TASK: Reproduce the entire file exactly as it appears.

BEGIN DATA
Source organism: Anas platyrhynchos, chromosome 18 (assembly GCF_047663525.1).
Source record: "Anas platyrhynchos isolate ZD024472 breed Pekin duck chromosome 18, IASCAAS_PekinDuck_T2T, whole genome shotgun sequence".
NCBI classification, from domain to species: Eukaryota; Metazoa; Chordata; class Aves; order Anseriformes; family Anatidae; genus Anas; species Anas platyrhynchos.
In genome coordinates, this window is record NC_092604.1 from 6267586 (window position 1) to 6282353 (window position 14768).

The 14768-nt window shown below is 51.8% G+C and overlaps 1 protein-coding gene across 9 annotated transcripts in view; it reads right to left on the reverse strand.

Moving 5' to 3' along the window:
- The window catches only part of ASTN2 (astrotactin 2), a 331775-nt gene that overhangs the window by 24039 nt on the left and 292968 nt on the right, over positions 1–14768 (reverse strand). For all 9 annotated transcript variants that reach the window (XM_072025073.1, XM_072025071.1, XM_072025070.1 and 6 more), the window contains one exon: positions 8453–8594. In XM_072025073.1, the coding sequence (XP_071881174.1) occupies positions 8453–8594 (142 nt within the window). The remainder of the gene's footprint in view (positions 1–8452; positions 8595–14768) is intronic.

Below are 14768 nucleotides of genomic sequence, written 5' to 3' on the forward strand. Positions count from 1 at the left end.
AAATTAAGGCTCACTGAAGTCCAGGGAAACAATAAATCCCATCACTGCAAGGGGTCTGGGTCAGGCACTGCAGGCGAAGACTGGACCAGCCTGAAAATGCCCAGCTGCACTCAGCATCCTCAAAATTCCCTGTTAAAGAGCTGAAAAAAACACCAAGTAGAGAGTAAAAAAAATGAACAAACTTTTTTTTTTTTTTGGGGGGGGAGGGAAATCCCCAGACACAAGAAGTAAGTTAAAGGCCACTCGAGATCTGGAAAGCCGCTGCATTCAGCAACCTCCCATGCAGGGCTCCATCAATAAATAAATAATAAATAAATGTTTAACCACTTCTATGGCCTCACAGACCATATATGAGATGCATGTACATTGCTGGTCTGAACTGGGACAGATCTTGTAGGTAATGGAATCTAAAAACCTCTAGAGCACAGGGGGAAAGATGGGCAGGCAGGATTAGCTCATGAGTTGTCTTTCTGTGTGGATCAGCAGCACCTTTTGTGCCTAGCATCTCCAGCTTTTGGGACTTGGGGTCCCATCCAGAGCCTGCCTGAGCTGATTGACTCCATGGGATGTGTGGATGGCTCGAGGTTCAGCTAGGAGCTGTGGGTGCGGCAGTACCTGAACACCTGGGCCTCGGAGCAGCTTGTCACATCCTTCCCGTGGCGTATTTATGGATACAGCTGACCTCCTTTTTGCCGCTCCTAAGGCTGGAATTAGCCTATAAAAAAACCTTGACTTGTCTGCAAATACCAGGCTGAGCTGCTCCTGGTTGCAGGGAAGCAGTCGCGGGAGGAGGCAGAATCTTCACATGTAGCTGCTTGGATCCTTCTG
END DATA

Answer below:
Source organism: Anas platyrhynchos, chromosome 18 (assembly GCF_047663525.1).
Source record: "Anas platyrhynchos isolate ZD024472 breed Pekin duck chromosome 18, IASCAAS_PekinDuck_T2T, whole genome shotgun sequence".
NCBI classification, from domain to species: Eukaryota; Metazoa; Chordata; class Aves; order Anseriformes; family Anatidae; genus Anas; species Anas platyrhynchos.
In genome coordinates, this window is record NC_092604.1 from 6267586 (window position 1) to 6282353 (window position 14768).

The 14768-nt window shown below is 51.8% G+C and overlaps 1 protein-coding gene across 9 annotated transcripts in view; it reads right to left on the reverse strand.

Moving 5' to 3' along the window:
- The window catches only part of ASTN2 (astrotactin 2), a 331775-nt gene that overhangs the window by 24039 nt on the left and 292968 nt on the right, over positions 1–14768 (reverse strand). For all 9 annotated transcript variants that reach the window (XM_072025073.1, XM_072025071.1, XM_072025070.1 and 6 more), the window contains one exon: positions 8453–8594. In XM_072025073.1, the coding sequence (XP_071881174.1) occupies positions 8453–8594 (142 nt within the window). The remainder of the gene's footprint in view (positions 1–8452; positions 8595–14768) is intronic.

Below are 14768 nucleotides of genomic sequence, written 5' to 3' on the forward strand. Positions count from 1 at the left end.
AAATTAAGGCTCACTGAAGTCCAGGGAAACAATAAATCCCATCACTGCAAGGGGTCTGGGTCAGGCACTGCAGGCGAAGACTGGACCAGCCTGAAAATGCCCAGCTGCACTCAGCATCCTCAAAATTCCCTGTTAAAGAGCTGAAAAAAACACCAAGTAGAGAGTAAAAAAAATGAACAAACTTTTTTTTTTTTTTGGGGGGGGAGGGAAATCCCCAGACACAAGAAGTAAGTTAAAGGCCACTCGAGATCTGGAAAGCCGCTGCATTCAGCAACCTCCCATGCAGGGCTCCATCAATAAATAAATAATAAATAAATGTTTAACCACTTCTATGGCCTCACAGACCATATATGAGATGCATGTACATTGCTGGTCTGAACTGGGACAGATCTTGTAGGTAATGGAATCTAAAAACCTCTAGAGCACAGGGGGAAAGATGGGCAGGCAGGATTAGCTCATGAGTTGTCTTTCTGTGTGGATCAGCAGCACCTTTTGTGCCTAGCATCTCCAGCTTTTGGGACTTGGGGTCCCATCCAGAGCCTGCCTGAGCTGATTGACTCCATGGGATGTGTGGATGGCTCGAGGTTCAGCTAGGAGCTGTGGGTGCGGCAGTACCTGAACACCTGGGCCTCGGAGCAGCTTGTCACATCCTTCCCGTGGCGTATTTATGGATACAGCTGACCTCCTTTTTGCCGCTCCTAAGGCTGGAATTAGCCTATAAAAAAACCTTGACTTGTCTGCAAATACCAGGCTGAGCTGCTCCTGGTTGCAGGGAAGCAGTCGCGGGAGGAGGCAGAATCTTCACATGTAGCTGCTTGGATCCTTCTG